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This is some interesting information we wanted to share with you all from Dr. Will Snell, University of Kentucky College of AG, AG Economic Specialist.
Earlier this week, USDA updated their 2013 farm income forecast. According to their latest estimate (Aug. 27, 2013), U.S. net farm income is projected to total $120.6 billion in 2013; which is up six percent from 2012 and topping the previous record high of $118 billion in 2011. After accounting for inflation, the 2013 net farm income level is forecast to be the second highest on record since 1973.
Despite lower anticipated prices, increased acres and improved yields are expected to boost crop revenues. The value of livestock production is predicted to increase 5.2 percent in 2013 on the heels of higher prices. These calendar year data do reflect crop insurance payments in 2013, on 2012 crops, and anticipated unsold carryover from the 2013 crops. Government payments are expected to remain relatively stable at $11.1 billion versus 10.6 billion in 2012. Production expenses will likely also swell to record high levels, primarily in response to higher rent, labor, and feed costs.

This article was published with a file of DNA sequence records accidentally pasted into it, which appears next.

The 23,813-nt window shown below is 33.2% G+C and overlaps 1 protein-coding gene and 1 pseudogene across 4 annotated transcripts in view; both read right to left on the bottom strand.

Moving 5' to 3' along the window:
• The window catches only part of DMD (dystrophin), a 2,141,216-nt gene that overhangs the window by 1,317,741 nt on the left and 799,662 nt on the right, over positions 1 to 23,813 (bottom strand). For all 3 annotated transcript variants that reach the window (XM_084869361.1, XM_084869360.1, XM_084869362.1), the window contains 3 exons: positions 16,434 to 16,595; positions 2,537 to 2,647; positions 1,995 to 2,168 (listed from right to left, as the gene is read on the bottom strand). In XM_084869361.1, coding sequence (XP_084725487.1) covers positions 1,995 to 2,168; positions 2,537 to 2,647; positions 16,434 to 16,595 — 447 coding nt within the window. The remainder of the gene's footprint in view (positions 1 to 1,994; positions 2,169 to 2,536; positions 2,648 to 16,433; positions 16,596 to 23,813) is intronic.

For more details on the report go to: www.ers.usda.gov/topics/farm-economy/farm-sector-income-finances/2013-fa...
The report also provided 2012 farm income and cost data by state. According to the report, Kentucky’s net farm income in 2012 increased to $1.54 billion; which is five percent above the 2011 level and the third highest on record. Increases in livestock value will more than offset lower crop values. Government payments to Kentucky farms increased to $303 million last year (versus $274 million in 2011), accounting for nearly 20 percent of net farm income. Approximately 50 percent of these government payments ($153 million) were tobacco buyout payments, which will expire in 2014.
Conservation payments totaled $64 million (up from $58 million in 2012), while direct government payments in 2012 remained flat at $48 million. Despite lower crop prices and anticipated lower tobacco yields, look for Kentucky’s net farm income to remain relatively strong in 2013; as a result of higher livestock prices, increased grain acres and yields, and slightly lower government payments.
Specific historical income and cost data for U.S. and Kentucky agriculture can be accessed at: www.ers.usda.gov/data-products/farm-income-and-wealth-statistics/histori...